1. William Mougayar

          So, you can search with specific parameters based on structured data?

          1. pointsnfigures

            went to the site. very very very clunky UX.

          2. LE

            Specifically what? Anything can be improved (copy wise particularly) but nothing stands out to me as “very very very clunky UX”. Noting “very very very”.Also keep in mind that not everyone running a business on the web has access to millions in venture funding and can hire the absolute top end UX people.Separately the two board members front and square on the home page add legitimacy. Perhaps they are targeting a different type of startup or business than one that would want “sama” on their board.

      2. LE

        If the CEO can’t find qualified board members on their own, there’s a bigger issue underlying that.Not an arranged marriage. An arranged marriage is a decision made by others not by you picking from qualified candidates. This is more like online dating.Think of making that statement with regards to dating in the traditional world vs. online dating.Prior to online dating it was a totally different ball game. (Of course the most qualfied obvious candidates always had a world of opportunities. )Online dating otoh brought together a large diverse group of people that would never be in relationships if online dating didn’t exist. [1][1] I can’t even imagine where I’d be today, or who I’d be with, if I wasn’t able to methodically examine and sample the dating pool as I was able to with online dating zeroing in on the best potential mate (if you want to call it that). I mean to me it’s the greatest thing ever invented and has totally changed my life for the better. Compared to the “friend of a friend” method of years past.

        1. William Mougayar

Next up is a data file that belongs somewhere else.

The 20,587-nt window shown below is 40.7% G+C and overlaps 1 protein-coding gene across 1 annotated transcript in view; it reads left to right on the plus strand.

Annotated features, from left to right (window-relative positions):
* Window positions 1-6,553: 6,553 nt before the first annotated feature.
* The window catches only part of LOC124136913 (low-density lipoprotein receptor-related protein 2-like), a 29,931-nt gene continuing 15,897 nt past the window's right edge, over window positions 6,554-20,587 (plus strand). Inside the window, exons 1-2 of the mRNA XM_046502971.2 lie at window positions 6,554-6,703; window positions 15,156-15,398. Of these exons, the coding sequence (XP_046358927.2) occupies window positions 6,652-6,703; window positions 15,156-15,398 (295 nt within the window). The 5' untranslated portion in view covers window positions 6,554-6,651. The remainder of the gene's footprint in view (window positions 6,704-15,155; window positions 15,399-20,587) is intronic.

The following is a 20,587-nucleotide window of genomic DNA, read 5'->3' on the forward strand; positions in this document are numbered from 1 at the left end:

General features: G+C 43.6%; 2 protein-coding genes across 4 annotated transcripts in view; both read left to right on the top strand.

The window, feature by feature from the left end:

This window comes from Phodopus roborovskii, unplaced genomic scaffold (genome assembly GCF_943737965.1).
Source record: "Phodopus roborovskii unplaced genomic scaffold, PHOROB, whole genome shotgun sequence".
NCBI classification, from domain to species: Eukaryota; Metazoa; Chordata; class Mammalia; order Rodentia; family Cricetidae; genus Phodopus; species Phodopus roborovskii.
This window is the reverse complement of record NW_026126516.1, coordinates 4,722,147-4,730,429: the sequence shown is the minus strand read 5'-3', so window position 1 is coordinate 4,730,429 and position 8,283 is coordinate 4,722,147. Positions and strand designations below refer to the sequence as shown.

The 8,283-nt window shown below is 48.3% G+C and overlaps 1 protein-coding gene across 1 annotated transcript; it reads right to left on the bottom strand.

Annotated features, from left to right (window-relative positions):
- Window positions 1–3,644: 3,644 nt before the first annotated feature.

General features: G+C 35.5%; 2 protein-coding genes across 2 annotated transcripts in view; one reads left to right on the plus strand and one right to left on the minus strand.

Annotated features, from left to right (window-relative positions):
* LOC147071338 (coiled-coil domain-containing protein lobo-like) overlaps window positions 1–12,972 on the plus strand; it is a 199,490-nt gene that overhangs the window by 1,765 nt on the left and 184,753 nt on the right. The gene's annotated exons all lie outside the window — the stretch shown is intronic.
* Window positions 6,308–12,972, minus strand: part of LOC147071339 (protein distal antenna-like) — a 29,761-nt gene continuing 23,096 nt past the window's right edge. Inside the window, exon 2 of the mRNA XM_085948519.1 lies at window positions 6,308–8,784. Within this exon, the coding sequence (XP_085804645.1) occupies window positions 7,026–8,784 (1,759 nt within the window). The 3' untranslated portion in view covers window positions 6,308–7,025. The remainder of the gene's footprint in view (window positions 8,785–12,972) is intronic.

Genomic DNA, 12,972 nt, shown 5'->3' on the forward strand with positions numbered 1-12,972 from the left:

Good points 🙂

    2. LE

      Interesting. Can you give an idea of the typical amounts paid to board members and the variables which determine what board members are paid and what is required of them time wise typically? (I know of someone who is looking for board members is the reason for the question).

  5. Guy

    Not sure what is meant by early-stage, but I find a BOD of 3 as ideal following the 1st funding (pre seed). It doesn’t make much sense to have more BOD members than people working for the company. Does it?As to the composition – You may find great independent directors – but that’s easier said than done.

    1. fredwilson

      I think you are right that a board should not have more people on it than the company!!

  6. William Mougayar

    Can you talk qualitatively about board differences in seed vs. post-Series A? Specifically, is the CEO expected to nail their board early at the seed stage, even when there is no product/market fit yet? How do they evolve it, especially if a Series A investor will likely ask for a re-shuffle if they don’t like what they see.

    1. fredwilson

      i think it is something you build slowly but surely over time and you should start doing it during the seed/angel stage

  7. William Mougayar

    What is considered “independent” these days? Is it based on not being invested in the company prior to the appointment? What if the person is a small angel investor with .5-1% of the company. Is that person still considered an “independent” director?

    1. fredwilson

      i think if you have a seed/angel investor who is bringing a ton of value, you should keep them on as an independent. that’s what Alex and Eric did with Christophe Maire at SoundCloud.

  8. Levi Morehouse

    Good post. How should independents be compensated for their time and effort?

  9. William Mougayar

    How about the parameters around Board voting control? Not sure if you have written about this before, but that’s another underlying factor. Is it best at 60%, 66%, 60%+1 founding vote, etc…

    1. fredwilson